When it comes to conservation, we’re all eager for solutions. Our hearts are in the right place, but its difficult to get within reach of any answers without a clear look at what’s involved.
This is further frustrated by the demand for quick fixes – which probably goes some way to explaining why you’ll often come across buzzwords that sound vituous or well-meaning, but may only be motivated by a hard nosed self interest (See “Greenwashing“).
Yes, a lot of what is deemed ‘sustainable’ can and will be co-opted, but this doesn’t diguise the fact that human needs have been and continue to be satisfied at the expense of the natural environment.
In the world of travel and tourism, Iceland and Cuba are both success stories. Yet, the influx of visitors have left the infrastructure of both countries struggling to cope with the threat of ‘overtourism‘ to their culture, heritage and natural beauty.
Airlines sell seats – hospitality and maintenance is left to the locals. But as many economies are now becoming increasingly dependent on tourism, the sector has established itself as a crucial source of revenue and job creation, as well as an lifeline for many local businesses.
In many respects tourism has saved Iceland from the worst effects of economic stagnation, and nobody wants to discourage visitors. But if we are to support and maintain the delicate balance required for a healthy culture and ecology, what we do need is a better policy to manage the impact of growing visitor numbers.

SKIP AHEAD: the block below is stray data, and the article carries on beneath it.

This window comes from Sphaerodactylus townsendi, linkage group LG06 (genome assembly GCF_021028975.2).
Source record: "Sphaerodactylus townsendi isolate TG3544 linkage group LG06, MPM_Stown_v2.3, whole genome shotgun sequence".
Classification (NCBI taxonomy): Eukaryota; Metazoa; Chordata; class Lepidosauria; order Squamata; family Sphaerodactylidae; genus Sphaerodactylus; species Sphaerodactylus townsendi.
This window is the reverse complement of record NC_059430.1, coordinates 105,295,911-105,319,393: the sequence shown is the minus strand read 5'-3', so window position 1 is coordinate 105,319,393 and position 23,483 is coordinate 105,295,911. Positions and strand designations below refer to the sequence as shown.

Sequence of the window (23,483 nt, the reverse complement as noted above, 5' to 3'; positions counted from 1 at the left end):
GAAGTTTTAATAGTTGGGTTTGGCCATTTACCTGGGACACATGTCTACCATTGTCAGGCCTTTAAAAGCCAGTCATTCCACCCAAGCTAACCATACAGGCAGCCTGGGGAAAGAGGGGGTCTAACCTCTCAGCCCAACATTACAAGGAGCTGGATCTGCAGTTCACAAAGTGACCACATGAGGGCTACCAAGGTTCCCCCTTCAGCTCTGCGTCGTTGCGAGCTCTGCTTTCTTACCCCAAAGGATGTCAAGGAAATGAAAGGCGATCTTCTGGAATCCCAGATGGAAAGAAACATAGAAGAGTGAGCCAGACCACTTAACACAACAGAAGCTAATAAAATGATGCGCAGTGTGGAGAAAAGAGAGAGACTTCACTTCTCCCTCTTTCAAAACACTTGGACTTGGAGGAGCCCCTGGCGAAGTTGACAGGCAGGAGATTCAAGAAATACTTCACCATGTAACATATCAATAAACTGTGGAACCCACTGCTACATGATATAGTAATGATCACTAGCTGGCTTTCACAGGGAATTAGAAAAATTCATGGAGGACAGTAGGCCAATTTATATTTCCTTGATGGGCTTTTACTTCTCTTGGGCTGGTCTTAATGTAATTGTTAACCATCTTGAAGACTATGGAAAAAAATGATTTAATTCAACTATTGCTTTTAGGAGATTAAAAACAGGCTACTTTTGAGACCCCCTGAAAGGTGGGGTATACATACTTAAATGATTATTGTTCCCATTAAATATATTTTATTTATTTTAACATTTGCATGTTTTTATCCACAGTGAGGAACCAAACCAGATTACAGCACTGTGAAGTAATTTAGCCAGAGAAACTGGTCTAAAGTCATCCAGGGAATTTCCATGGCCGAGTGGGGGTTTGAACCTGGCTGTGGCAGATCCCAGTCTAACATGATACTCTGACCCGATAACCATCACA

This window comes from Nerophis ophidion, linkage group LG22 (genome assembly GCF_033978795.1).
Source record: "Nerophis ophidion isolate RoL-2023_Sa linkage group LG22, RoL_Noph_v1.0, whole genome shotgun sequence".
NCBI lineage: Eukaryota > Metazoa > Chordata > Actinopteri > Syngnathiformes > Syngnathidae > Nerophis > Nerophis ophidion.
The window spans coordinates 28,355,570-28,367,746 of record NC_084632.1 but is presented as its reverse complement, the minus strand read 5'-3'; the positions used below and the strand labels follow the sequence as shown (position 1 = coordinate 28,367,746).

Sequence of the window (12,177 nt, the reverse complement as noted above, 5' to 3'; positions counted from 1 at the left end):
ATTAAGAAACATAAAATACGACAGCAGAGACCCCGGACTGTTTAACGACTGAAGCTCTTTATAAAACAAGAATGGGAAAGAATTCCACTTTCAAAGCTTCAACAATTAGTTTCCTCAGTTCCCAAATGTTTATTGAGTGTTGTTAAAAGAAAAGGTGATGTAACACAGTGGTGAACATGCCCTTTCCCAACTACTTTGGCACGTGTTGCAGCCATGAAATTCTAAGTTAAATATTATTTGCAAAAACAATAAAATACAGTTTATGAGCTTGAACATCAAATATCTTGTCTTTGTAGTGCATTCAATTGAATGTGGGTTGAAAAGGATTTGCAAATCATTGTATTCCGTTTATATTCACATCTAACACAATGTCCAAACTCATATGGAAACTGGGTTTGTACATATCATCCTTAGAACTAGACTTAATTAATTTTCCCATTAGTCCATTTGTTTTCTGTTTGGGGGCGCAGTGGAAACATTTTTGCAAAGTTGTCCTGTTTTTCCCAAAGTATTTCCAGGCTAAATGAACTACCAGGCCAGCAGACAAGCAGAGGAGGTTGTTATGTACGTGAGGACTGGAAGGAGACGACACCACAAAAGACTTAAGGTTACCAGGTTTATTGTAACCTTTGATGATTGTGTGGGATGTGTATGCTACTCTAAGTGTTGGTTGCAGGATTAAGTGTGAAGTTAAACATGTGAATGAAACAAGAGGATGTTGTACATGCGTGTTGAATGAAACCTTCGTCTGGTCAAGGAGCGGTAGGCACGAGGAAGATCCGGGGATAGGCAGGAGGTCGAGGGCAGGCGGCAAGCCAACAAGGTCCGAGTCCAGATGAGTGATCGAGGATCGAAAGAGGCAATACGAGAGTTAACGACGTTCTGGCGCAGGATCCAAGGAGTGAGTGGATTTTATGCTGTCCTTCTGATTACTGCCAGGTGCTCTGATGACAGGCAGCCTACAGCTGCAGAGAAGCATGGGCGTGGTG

What is Sustainable Tourism in 2018?
The changing shape of travel in over the past decade may go some way to explaining why this year is the UN designated “International Year of Sustainable Tourism for Development“. A recognition that at its best, tourism can help foster appreciation between different cultures as well as offsetting the hardships of a struggling economy.
But as new possibilities open up to travellers, we need to ask the relevant questions. Are the jobs being created of a fair standard? Or, in the case of Cuba, is the money being made from new business opportunities finding its way back into the local economy?
We need to recognise that travel has the potential to protect rather than plunder and that when it comes to not just where, but how you choose to travel, there are more options than ever before. Nor should we assume that these issues aren’t relevant in our own regions.
Venturing off the beaten path can draw you closer to the real character of where you wander, but it can also bring revenue for rural communities and smaller businesses who can’t set up shop in the busier tourist locations.
For towns and villages outside of the tourist trail, with a drain on workers flocking to the urban centres – additional revenue from tourism can help preserve community and tradition.
‘Low-impact travel‘ could also prove itself as the best way to appreciate the local differences that create a sense of place. You’ll get everything you’d miss out on staying in an all-inclusive holiday resort and because you don’t have to stay rooted, you can happen on that unexpected part of your journey that really stays with you.
Granted, these aren’t novel ideas, but they are a start in sharing and developing best practices to preserve the identity that made these destinations so inspiring to visitors in the first place.
For more information on how tourism can be a vehicle for promoting change: http://www.tourism4development2017.org/why-tourism/